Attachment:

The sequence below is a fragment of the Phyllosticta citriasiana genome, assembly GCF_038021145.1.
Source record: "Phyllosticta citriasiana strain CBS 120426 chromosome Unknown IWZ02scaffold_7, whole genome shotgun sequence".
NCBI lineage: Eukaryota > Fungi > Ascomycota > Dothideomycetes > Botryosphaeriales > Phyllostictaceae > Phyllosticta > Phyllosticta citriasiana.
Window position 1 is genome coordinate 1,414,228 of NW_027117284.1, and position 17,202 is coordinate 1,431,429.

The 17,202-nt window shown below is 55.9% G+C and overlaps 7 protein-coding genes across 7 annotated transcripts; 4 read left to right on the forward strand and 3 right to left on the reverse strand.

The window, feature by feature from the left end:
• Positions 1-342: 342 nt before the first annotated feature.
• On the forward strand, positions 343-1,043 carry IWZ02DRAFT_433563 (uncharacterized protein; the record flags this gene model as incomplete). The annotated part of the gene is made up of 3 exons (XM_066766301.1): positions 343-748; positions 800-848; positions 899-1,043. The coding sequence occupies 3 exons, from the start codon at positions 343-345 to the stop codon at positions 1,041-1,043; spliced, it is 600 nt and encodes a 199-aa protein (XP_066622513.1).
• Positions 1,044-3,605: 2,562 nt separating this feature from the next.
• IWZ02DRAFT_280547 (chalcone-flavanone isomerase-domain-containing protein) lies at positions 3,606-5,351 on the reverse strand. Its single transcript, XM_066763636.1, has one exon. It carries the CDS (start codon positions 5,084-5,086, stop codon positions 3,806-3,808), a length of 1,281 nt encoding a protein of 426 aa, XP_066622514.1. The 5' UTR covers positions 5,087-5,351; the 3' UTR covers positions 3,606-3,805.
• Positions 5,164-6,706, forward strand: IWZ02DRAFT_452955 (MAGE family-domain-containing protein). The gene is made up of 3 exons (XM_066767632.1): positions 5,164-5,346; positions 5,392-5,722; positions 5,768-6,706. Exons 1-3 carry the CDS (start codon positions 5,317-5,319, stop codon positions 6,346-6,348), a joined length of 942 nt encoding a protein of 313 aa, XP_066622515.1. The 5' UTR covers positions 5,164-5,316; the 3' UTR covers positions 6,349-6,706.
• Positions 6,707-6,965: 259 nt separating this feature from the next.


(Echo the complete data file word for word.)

The sequence below is a fragment of the Phyllosticta citriasiana genome, assembly GCF_038021145.1.
Source record: "Phyllosticta citriasiana strain CBS 120426 chromosome Unknown IWZ02scaffold_7, whole genome shotgun sequence".
NCBI lineage: Eukaryota > Fungi > Ascomycota > Dothideomycetes > Botryosphaeriales > Phyllostictaceae > Phyllosticta > Phyllosticta citriasiana.
Window position 1 is genome coordinate 1,414,228 of NW_027117284.1, and position 17,202 is coordinate 1,431,429.

The 17,202-nt window shown below is 55.9% G+C and overlaps 7 protein-coding genes across 7 annotated transcripts; 4 read left to right on the forward strand and 3 right to left on the reverse strand.

The window, feature by feature from the left end:
• Positions 1-342: 342 nt before the first annotated feature.
• On the forward strand, positions 343-1,043 carry IWZ02DRAFT_433563 (uncharacterized protein; the record flags this gene model as incomplete). The annotated part of the gene is made up of 3 exons (XM_066766301.1): positions 343-748; positions 800-848; positions 899-1,043. The coding sequence occupies 3 exons, from the start codon at positions 343-345 to the stop codon at positions 1,041-1,043; spliced, it is 600 nt and encodes a 199-aa protein (XP_066622513.1).
• Positions 1,044-3,605: 2,562 nt separating this feature from the next.
• IWZ02DRAFT_280547 (chalcone-flavanone isomerase-domain-containing protein) lies at positions 3,606-5,351 on the reverse strand. Its single transcript, XM_066763636.1, has one exon. It carries the CDS (start codon positions 5,084-5,086, stop codon positions 3,806-3,808), a length of 1,281 nt encoding a protein of 426 aa, XP_066622514.1. The 5' UTR covers positions 5,087-5,351; the 3' UTR covers positions 3,606-3,805.
• Positions 5,164-6,706, forward strand: IWZ02DRAFT_452955 (MAGE family-domain-containing protein). The gene is made up of 3 exons (XM_066767632.1): positions 5,164-5,346; positions 5,392-5,722; positions 5,768-6,706. Exons 1-3 carry the CDS (start codon positions 5,317-5,319, stop codon positions 6,346-6,348), a joined length of 942 nt encoding a protein of 313 aa, XP_066622515.1. The 5' UTR covers positions 5,164-5,316; the 3' UTR covers positions 6,349-6,706.
• Positions 6,707-6,965: 259 nt separating this feature from the next.